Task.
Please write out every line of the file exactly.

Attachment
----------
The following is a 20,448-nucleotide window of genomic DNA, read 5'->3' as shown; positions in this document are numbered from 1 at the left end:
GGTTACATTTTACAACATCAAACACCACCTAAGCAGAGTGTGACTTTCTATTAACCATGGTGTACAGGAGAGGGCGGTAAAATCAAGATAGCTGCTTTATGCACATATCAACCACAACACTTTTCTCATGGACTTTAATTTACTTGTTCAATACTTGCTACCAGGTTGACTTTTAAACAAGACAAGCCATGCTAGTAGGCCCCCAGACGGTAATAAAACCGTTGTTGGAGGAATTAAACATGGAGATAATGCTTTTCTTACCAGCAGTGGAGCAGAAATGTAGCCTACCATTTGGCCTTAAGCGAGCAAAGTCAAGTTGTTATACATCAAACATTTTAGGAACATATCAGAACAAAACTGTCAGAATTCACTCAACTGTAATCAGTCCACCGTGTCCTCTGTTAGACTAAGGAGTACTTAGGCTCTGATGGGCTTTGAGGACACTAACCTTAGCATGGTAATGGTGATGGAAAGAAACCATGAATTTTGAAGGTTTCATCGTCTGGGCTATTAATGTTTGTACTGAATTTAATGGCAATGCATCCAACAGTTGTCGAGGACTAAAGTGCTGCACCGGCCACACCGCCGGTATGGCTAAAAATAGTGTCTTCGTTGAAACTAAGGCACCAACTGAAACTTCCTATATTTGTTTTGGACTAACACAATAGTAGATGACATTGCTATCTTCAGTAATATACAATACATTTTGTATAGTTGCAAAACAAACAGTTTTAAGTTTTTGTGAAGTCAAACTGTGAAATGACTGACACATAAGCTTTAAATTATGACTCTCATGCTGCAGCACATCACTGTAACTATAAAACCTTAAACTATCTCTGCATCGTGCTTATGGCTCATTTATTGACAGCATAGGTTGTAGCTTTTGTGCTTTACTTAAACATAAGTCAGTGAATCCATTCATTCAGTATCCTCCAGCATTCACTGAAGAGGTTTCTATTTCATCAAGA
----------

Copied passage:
The following is a 20,448-nucleotide window of genomic DNA, read 5'->3' as shown; positions in this document are numbered from 1 at the left end:
GGTTACATTTTACAACATCAAACACCACCTAAGCAGAGTGTGACTTTCTATTAACCATGGTGTACAGGAGAGGGCGGTAAAATCAAGATAGCTGCTTTATGCACATATCAACCACAACACTTTTCTCATGGACTTTAATTTACTTGTTCAATACTTGCTACCAGGTTGACTTTTAAACAAGACAAGCCATGCTAGTAGGCCCCCAGACGGTAATAAAACCGTTGTTGGAGGAATTAAACATGGAGATAATGCTTTTCTTACCAGCAGTGGAGCAGAAATGTAGCCTACCATTTGGCCTTAAGCGAGCAAAGTCAAGTTGTTATACATCAAACATTTTAGGAACATATCAGAACAAAACTGTCAGAATTCACTCAACTGTAATCAGTCCACCGTGTCCTCTGTTAGACTAAGGAGTACTTAGGCTCTGATGGGCTTTGAGGACACTAACCTTAGCATGGTAATGGTGATGGAAAGAAACCATGAATTTTGAAGGTTTCATCGTCTGGGCTATTAATGTTTGTACTGAATTTAATGGCAATGCATCCAACAGTTGTCGAGGACTAAAGTGCTGCACCGGCCACACCGCCGGTATGGCTAAAAATAGTGTCTTCGTTGAAACTAAGGCACCAACTGAAACTTCCTATATTTGTTTTGGACTAACACAATAGTAGATGACATTGCTATCTTCAGTAATATACAATACATTTTGTATAGTTGCAAAACAAACAGTTTTAAGTTTTTGTGAAGTCAAACTGTGAAATGACTGACACATAAGCTTTAAATTATGACTCTCATGCTGCAGCACATCACTGTAACTATAAAACCTTAAACTATCTCTGCATCGTGCTTATGGCTCATTTATTGACAGCATAGGTTGTAGCTTTTGTGCTTTACTTAAACATAAGTCAGTGAATCCATTCATTCAGTATCCTCCAGCATTCACTGAAGAGGTTTCTATTTCATCAAGA